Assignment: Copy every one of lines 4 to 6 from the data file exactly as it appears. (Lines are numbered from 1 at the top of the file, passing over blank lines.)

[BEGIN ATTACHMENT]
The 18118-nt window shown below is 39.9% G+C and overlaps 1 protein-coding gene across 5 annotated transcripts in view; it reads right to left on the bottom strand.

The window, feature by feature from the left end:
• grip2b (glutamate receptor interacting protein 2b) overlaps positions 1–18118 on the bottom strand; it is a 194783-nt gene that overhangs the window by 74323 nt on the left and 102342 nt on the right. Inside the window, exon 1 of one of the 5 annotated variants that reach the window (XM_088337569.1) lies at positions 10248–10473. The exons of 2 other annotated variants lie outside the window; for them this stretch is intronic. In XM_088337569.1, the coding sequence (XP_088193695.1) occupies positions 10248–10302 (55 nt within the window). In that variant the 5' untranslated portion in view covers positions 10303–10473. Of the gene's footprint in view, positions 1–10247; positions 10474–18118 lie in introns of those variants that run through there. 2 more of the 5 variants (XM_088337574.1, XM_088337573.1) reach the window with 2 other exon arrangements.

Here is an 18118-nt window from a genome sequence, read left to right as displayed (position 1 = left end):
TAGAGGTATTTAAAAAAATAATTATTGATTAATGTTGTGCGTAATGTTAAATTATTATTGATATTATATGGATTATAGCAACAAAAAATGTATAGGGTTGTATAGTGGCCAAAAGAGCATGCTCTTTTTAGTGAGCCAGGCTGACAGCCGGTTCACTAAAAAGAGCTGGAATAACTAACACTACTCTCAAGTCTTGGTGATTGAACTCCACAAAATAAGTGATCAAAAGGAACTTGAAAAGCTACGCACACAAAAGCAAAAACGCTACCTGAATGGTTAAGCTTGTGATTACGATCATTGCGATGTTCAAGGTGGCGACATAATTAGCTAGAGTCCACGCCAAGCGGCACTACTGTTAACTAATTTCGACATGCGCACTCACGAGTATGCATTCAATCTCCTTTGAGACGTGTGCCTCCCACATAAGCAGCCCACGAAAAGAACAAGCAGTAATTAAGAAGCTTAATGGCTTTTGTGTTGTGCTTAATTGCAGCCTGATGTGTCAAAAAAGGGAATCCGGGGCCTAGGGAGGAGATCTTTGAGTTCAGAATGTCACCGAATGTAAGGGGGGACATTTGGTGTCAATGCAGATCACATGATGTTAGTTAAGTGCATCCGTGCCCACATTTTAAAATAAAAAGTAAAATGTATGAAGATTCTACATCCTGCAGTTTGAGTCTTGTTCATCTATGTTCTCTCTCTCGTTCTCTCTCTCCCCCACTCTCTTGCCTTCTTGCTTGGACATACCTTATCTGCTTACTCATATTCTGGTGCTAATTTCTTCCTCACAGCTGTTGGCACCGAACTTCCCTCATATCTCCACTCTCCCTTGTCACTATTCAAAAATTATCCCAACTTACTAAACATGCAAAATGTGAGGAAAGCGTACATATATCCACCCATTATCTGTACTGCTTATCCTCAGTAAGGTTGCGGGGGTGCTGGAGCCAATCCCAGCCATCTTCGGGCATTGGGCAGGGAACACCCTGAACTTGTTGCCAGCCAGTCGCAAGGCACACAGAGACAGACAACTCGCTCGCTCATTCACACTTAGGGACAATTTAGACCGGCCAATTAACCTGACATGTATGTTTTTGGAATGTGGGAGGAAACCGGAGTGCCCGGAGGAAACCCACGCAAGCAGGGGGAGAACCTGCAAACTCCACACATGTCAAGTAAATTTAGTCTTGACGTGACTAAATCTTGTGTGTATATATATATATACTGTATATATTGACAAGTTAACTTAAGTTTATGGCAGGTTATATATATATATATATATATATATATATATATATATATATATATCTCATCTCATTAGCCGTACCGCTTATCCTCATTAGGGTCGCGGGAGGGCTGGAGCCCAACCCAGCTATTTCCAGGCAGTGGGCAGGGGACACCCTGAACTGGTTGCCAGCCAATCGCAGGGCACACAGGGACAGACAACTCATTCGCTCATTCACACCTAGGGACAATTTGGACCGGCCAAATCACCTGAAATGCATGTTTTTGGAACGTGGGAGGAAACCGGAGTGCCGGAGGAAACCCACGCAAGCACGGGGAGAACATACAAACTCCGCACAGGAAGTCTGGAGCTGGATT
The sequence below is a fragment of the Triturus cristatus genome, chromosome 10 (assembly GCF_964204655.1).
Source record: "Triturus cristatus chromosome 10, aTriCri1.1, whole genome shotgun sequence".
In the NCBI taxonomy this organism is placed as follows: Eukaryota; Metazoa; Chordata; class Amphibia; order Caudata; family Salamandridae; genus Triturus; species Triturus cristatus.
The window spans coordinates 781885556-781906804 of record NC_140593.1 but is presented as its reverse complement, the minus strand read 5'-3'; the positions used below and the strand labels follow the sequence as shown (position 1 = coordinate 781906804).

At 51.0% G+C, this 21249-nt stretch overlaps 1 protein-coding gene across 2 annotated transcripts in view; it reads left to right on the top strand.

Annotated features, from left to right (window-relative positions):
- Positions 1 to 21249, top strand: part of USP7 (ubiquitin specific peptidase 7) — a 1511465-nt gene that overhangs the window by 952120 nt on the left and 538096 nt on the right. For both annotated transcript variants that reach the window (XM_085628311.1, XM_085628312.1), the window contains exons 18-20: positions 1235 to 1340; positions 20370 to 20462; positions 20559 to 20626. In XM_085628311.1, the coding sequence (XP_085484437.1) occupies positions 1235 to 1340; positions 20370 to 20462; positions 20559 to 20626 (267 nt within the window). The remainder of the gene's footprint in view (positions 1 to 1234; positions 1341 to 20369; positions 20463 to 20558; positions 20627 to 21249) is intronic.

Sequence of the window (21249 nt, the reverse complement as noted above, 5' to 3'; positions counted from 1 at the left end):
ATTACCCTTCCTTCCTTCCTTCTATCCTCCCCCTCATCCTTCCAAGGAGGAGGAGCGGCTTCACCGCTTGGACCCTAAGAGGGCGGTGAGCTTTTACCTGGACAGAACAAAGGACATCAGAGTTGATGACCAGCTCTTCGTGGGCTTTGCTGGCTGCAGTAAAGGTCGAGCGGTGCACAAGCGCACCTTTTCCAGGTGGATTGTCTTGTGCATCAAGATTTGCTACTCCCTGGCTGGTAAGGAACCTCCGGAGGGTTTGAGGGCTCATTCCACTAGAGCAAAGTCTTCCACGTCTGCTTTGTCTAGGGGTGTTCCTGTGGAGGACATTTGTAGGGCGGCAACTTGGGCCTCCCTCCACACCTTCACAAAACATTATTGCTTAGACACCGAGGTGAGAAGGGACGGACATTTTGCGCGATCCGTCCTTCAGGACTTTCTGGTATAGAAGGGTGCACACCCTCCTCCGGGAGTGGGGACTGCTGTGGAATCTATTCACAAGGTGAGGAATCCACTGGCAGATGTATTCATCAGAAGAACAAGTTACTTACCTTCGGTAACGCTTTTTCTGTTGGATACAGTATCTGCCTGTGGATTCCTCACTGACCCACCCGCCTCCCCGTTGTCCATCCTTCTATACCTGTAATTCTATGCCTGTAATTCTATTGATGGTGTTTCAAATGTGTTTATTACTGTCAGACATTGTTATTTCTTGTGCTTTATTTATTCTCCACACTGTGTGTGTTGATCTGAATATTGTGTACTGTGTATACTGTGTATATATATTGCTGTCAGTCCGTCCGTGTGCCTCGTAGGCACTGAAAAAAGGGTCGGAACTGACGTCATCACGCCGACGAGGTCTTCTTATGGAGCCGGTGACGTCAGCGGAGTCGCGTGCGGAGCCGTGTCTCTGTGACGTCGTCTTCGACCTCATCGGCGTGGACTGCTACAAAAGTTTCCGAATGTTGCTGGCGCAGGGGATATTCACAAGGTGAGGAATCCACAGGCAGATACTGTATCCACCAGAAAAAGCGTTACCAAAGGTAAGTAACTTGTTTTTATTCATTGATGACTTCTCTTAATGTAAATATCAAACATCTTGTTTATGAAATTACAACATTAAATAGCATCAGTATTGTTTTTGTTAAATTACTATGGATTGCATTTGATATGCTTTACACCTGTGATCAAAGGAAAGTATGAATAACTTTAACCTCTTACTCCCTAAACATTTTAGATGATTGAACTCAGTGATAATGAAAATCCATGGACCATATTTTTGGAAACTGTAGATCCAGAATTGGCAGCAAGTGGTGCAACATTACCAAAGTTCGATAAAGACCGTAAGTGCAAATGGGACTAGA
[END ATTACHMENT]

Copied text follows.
Here is an 18118-nt window from a genome sequence, read left to right as displayed (position 1 = left end):
TAGAGGTATTTAAAAAAATAATTATTGATTAATGTTGTGCGTAATGTTAAATTATTATTGATATTATATGGATTATAGCAACAAAAAATGTATAGGGTTGTATAGTGGCCAAAAGAGCATGCTCTTTTTAGTGAGCCAGGCTGACAGCCGGTTCACTAAAAAGAGCTGGAATAACTAACACTACTCTCAAGTCTTGGTGATTGAACTCCACAAAATAAGTGATCAAAAGGAACTTGAAAAGCTACGCACACAAAAGCAAAAACGCTACCTGAATGGTTAAGCTTGTGATTACGATCATTGCGATGTTCAAGGTGGCGACATAATTAGCTAGAGTCCACGCCAAGCGGCACTACTGTTAACTAATTTCGACATGCGCACTCACGAGTATGCATTCAATCTCCTTTGAGACGTGTGCCTCCCACATAAGCAGCCCACGAAAAGAACAAGCAGTAATTAAGAAGCTTAATGGCTTTTGTGTTGTGCTTAATTGCAGCCTGATGTGTCAAAAAAGGGAATCCGGGGCCTAGGGAGGAGATCTTTGAGTTCAGAATGTCACCGAATGTAAGGGGGGACATTTGGTGTCAATGCAGATCACATGATGTTAGTTAAGTGCATCCGTGCCCACATTTTAAAATAAAAAGTAAAATGTATGAAGATTCTACATCCTGCAGTTTGAGTCTTGTTCATCTATGTTCTCTCTCTCGTTCTCTCTCTCCCCCACTCTCTTGCCTTCTTGCTTGGACATACCTTATCTGCTTACTCATATTCTGGTGCTAATTTCTTCCTCACAGCTGTTGGCACCGAACTTCCCTCATATCTCCACTCTCCCTTGTCACTATTCAAAAATTATCCCAACTTACTAAACATGCAAAATGTGAGGAAAGCGTACATATATCCACCCATTATCTGTACTGCTTATCCTCAGTAAGGTTGCGGGGGTGCTGGAGCCAATCCCAGCCATCTTCGGGCATTGGGCAGGGAACACCCTGAACTTGTTGCCAGCCAGTCGCAAGGCACACAGAGACAGACAACTCGCTCGCTCATTCACACTTAGGGACAATTTAGACCGGCCAATTAACCTGACATGTATGTTTTTGGAATGTGGGAGGAAACCGGAGTGCCCGGAGGAAACCCACGCAAGCAGGGGGAGAACCTGCAAACTCCACACATGTCAAGTAAATTTAGTCTTGACGTGACTAAATCTTGTGTGTATATATATATATACTGTATATATTGACAAGTTAACTTAAGTTTATGGCAGGTTATATATATATATATATATATATATATATATATATATATATATATCTCATCTCATTAGCCGTACCGCTTATCCTCATTAGGGTCGCGGGAGGGCTGGAGCCCAACCCAGCTATTTCCAGGCAGTGGGCAGGGGACACCCTGAACTGGTTGCCAGCCAATCGCAGGGCACACAGGGACAGACAACTCATTCGCTCATTCACACCTAGGGACAATTTGGACCGGCCAAATCACCTGAAATGCATGTTTTTGGAACGTGGGAGGAAACCGGAGTGCCGGAGGAAACCCACGCAAGCACGGGGAGAACATACAAACTCCGCACAGGAAGTCTGGAGCTGGATT
The sequence below is a fragment of the Triturus cristatus genome, chromosome 10 (assembly GCF_964204655.1).